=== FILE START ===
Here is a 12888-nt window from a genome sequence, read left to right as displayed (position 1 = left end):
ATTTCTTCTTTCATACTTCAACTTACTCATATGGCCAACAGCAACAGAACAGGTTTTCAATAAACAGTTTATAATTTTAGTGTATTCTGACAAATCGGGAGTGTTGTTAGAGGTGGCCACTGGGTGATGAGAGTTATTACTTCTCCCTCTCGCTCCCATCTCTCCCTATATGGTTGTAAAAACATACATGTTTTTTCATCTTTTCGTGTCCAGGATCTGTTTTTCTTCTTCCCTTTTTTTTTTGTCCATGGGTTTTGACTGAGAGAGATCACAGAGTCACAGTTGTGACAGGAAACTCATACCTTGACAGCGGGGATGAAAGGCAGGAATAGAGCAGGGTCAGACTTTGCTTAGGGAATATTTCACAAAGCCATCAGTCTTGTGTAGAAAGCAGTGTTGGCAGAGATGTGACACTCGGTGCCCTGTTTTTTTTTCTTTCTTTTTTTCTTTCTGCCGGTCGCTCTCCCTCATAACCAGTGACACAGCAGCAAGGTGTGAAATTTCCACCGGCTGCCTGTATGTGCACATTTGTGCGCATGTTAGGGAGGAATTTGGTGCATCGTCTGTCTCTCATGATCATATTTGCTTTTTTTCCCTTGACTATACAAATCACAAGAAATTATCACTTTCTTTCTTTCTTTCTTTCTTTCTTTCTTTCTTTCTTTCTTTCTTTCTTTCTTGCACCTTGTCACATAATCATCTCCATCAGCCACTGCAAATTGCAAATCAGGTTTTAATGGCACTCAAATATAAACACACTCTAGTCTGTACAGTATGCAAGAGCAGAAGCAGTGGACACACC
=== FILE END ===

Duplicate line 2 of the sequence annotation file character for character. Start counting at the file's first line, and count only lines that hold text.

ATTTCTTCTTTCATACTTCAACTTACTCATATGGCCAACAGCAACAGAACAGGTTTTCAATAAACAGTTTATAATTTTAGTGTATTCTGACAAATCGGGAGTGTTGTTAGAGGTGGCCACTGGGTGATGAGAGTTATTACTTCTCCCTCTCGCTCCCATCTCTCCCTATATGGTTGTAAAAACATACATGTTTTTTCATCTTTTCGTGTCCAGGATCTGTTTTTCTTCTTCCCTTTTTTTTTTGTCCATGGGTTTTGACTGAGAGAGATCACAGAGTCACAGTTGTGACAGGAAACTCATACCTTGACAGCGGGGATGAAAGGCAGGAATAGAGCAGGGTCAGACTTTGCTTAGGGAATATTTCACAAAGCCATCAGTCTTGTGTAGAAAGCAGTGTTGGCAGAGATGTGACACTCGGTGCCCTGTTTTTTTTTCTTTCTTTTTTTCTTTCTGCCGGTCGCTCTCCCTCATAACCAGTGACACAGCAGCAAGGTGTGAAATTTCCACCGGCTGCCTGTATGTGCACATTTGTGCGCATGTTAGGGAGGAATTTGGTGCATCGTCTGTCTCTCATGATCATATTTGCTTTTTTTCCCTTGACTATACAAATCACAAGAAATTATCACTTTCTTTCTTTCTTTCTTTCTTTCTTTCTTTCTTTCTTTCTTTCTTTCTTTCTTGCACCTTGTCACATAATCATCTCCATCAGCCACTGCAAATTGCAAATCAGGTTTTAATGGCACTCAAATATAAACACACTCTAGTCTGTACAGTATGCAAGAGCAGAAGCAGTGGACACACC